The adoption of probabilistic and decision-theoretic representations and statistical learning methods has led to a large degree of integration and cross-fertilization among AI, machine learning, statistics, control theory, neuroscience, and other fields. The progress in AI research makes it timely to focus research not only on making AI more capable, but also on maximizing the societal benefit of AI. We recommend expanded research aimed at ensuring that increasingly capable AI systems are robust and beneficial: our AI systems must do what we want them to do. In summary, we believe that research on how to make AI systems robust and beneficial is both important and timely, and that there are concrete research directions that can be pursued today.


Research Priorities for Robust and Beneficial Artificial Intelligence

AI Magazine

Success in the quest for artificial intelligence has the potential to bring unprecedented benefits to humanity, and it is therefore worthwhile to investigate how to maximize these benefits while avoiding potential pitfalls. This article gives numerous examples (which should by no means be construed as an exhaustive list) of such worthwhile research aimed at ensuring that AI remains robust and beneficial.


Letter to the Editor: Research Priorities for Robust and Beneficial Artificial Intelligence: An Open Letter

AI Magazine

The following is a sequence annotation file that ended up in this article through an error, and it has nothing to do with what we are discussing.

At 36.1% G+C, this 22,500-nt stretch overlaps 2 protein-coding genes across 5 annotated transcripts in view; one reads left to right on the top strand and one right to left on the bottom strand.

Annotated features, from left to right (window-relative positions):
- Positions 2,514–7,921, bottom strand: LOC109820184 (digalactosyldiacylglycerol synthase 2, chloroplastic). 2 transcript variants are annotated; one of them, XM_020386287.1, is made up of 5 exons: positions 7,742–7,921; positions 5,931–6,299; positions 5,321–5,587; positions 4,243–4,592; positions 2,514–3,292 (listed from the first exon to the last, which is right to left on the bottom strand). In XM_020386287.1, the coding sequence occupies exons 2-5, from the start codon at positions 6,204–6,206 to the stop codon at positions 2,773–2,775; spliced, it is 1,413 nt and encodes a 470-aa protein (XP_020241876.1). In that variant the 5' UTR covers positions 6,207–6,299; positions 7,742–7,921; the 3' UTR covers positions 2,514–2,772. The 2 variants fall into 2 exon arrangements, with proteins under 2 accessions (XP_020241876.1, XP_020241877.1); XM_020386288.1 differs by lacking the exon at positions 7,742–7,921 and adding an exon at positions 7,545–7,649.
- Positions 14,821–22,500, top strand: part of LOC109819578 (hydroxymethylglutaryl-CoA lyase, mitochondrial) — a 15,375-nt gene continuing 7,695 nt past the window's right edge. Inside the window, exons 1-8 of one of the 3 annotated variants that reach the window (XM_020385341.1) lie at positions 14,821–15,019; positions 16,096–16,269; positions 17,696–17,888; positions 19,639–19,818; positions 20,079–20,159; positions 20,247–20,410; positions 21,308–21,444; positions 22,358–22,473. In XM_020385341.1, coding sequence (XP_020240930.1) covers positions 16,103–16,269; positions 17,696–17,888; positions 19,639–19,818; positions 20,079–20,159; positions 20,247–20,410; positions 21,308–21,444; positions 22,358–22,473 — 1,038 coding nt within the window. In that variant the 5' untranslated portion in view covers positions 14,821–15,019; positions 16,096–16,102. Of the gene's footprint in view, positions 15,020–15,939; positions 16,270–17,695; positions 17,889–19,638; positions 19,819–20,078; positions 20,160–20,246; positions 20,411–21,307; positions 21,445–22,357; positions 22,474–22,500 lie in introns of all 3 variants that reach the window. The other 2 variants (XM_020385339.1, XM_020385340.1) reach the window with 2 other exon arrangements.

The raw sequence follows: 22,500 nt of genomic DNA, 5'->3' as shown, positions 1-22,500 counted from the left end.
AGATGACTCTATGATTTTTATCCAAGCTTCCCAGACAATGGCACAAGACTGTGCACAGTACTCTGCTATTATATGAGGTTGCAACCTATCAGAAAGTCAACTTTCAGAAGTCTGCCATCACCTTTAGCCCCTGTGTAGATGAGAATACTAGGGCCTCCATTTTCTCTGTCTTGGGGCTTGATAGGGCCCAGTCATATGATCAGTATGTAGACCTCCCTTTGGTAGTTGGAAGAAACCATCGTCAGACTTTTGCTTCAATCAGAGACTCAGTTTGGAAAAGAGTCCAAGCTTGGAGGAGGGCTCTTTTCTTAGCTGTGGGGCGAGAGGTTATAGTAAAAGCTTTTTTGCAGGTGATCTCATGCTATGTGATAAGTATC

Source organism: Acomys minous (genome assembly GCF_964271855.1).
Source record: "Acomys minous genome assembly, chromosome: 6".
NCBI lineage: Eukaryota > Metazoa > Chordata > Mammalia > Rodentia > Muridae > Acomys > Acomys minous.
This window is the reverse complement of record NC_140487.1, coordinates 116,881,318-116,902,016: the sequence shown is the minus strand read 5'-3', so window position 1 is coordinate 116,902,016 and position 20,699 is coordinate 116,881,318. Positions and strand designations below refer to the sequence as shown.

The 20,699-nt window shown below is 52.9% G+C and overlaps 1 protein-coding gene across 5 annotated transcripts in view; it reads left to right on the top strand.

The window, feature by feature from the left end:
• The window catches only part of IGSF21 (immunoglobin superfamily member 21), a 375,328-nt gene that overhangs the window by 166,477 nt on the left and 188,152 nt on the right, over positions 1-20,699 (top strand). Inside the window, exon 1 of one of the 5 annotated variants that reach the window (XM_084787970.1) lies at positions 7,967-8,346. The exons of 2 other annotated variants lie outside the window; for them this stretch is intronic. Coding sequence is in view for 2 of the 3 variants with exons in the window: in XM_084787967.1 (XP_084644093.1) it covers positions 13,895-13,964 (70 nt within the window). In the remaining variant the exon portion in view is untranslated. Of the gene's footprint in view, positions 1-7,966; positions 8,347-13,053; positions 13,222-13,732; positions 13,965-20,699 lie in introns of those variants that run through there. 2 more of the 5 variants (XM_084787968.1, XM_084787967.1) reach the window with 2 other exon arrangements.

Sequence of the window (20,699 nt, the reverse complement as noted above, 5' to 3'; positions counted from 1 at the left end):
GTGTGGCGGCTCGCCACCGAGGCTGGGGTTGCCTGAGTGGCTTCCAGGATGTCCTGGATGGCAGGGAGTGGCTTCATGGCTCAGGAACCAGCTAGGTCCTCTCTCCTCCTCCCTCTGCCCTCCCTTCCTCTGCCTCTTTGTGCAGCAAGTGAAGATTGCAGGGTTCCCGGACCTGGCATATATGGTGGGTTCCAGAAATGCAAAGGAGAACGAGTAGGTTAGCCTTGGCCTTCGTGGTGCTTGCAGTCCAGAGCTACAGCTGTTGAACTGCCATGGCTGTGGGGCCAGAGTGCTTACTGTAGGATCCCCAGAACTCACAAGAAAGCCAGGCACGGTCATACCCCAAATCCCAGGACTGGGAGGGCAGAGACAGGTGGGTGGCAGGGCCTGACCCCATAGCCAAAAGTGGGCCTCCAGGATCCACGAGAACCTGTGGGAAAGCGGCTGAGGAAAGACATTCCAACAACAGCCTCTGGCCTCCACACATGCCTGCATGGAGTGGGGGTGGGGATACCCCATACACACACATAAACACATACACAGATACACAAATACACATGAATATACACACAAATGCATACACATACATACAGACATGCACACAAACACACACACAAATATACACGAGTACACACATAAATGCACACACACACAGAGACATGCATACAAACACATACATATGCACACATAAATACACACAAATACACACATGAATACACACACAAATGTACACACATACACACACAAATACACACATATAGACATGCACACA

Artificial intelligence (AI) research has explored a variety of problems and approaches since its inception, but for the last 20 years or so has been focused on the problems surrounding the construction of intelligent agents — systems that perceive and act in some environment. In this context, "intelligence" is related to statistical and economic notions of rationality — colloquially, the ability to make good decisions, plans, or inferences. The adoption of probabilistic and decision-theoretic representations and statistical learning methods has led to a large degree of integration and cross-fertilization among AI, machine learning, statistics, control theory, neuroscience, and other fields. The establishment of shared theoretical frameworks, combined with the availability of data and processing power, has yielded remarkable successes in various component tasks such as speech recognition, image classification, autonomous vehicles, machine translation, legged locomotion, and question-answering systems. As capabilities in these areas and others cross the threshold from laboratory research to economically valuable technologies, a virtuous cycle takes hold whereby even small improvements in performance are worth large sums of money, prompting greater investments in research. There is now a broad consensus that AI research is progressing steadily, and that its impact on society is likely to increase. The potential benefits are huge, since everything that civilization has to offer is a product of human intelligence; we cannot predict what we might achieve when this intelligence is magnified by the tools AI may provide, but the eradication of disease and poverty are not unfathomable. Because of the great potential of AI, it is important to research how to reap its benefits while avoiding potential pitfalls. The progress in AI research makes it timely to focus research not only on making AI more capable, but also on maximizing the societal benefit of AI. Such considerations motivated the AAAI 2008–09 Presidential Panel on Long-Term AI Futures and other projects on AI impacts, and constitute a significant expansion of the field of AI itself, which up to now has focused largely on techniques that are neutral with respect to purpose. We recommend expanded research aimed at ensuring that increasingly capable AI systems are robust and beneficial: our AI systems must do what we want them to do. The attached research priorities document [see page X] gives many examples of such research directions that can help maximize the societal benefit of AI. This research is by necessity interdisciplinary, because it involves both society and AI. It ranges from economics, law and philosophy to computer security, formal methods and, of course, various branches of AI itself. In summary, we believe that research on how to make AI systems robust and beneficial is both important and timely, and that there are concrete research directions that can be pursued today.